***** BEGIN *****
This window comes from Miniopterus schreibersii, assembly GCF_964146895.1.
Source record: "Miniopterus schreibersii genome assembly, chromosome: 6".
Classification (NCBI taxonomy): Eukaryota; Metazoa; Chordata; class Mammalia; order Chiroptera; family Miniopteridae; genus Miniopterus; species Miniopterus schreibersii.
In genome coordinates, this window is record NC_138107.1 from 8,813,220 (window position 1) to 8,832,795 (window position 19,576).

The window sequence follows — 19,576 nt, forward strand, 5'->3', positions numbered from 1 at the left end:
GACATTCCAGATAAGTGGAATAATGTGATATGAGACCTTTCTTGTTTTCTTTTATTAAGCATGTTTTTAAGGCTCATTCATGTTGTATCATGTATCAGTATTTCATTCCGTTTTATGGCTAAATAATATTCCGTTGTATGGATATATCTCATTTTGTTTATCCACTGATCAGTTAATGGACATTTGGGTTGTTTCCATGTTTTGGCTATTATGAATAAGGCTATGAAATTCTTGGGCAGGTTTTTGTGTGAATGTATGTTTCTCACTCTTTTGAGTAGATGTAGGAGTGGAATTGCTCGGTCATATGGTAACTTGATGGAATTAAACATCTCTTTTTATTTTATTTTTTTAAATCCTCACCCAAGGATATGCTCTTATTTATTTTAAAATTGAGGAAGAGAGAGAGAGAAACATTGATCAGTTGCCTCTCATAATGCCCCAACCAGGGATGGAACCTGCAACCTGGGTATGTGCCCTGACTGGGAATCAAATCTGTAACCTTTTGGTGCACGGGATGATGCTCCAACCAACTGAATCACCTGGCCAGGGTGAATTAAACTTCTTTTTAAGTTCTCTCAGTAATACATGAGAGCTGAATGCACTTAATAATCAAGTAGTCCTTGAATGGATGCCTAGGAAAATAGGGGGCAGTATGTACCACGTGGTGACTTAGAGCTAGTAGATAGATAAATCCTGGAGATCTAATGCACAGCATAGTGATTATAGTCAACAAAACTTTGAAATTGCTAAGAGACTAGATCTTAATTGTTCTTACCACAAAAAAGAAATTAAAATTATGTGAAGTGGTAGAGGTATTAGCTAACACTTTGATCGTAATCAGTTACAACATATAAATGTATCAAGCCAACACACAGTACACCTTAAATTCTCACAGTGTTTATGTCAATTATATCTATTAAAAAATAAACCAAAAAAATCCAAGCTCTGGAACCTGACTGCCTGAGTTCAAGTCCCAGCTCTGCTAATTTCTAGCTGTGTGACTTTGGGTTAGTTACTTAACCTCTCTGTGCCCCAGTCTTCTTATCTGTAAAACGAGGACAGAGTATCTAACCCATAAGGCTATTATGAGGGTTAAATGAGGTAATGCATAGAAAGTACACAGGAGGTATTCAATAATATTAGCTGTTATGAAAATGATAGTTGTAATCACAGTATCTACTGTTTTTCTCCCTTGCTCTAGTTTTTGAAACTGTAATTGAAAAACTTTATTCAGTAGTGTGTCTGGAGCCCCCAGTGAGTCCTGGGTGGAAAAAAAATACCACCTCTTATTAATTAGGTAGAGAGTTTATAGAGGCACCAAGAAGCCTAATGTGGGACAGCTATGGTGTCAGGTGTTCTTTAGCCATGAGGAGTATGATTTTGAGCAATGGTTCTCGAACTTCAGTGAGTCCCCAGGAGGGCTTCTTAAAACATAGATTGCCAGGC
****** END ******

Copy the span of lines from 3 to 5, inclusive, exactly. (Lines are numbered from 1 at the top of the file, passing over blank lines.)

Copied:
Classification (NCBI taxonomy): Eukaryota; Metazoa; Chordata; class Mammalia; order Chiroptera; family Miniopteridae; genus Miniopterus; species Miniopterus schreibersii.
In genome coordinates, this window is record NC_138107.1 from 8,813,220 (window position 1) to 8,832,795 (window position 19,576).

The window sequence follows — 19,576 nt, forward strand, 5'->3', positions numbered from 1 at the left end: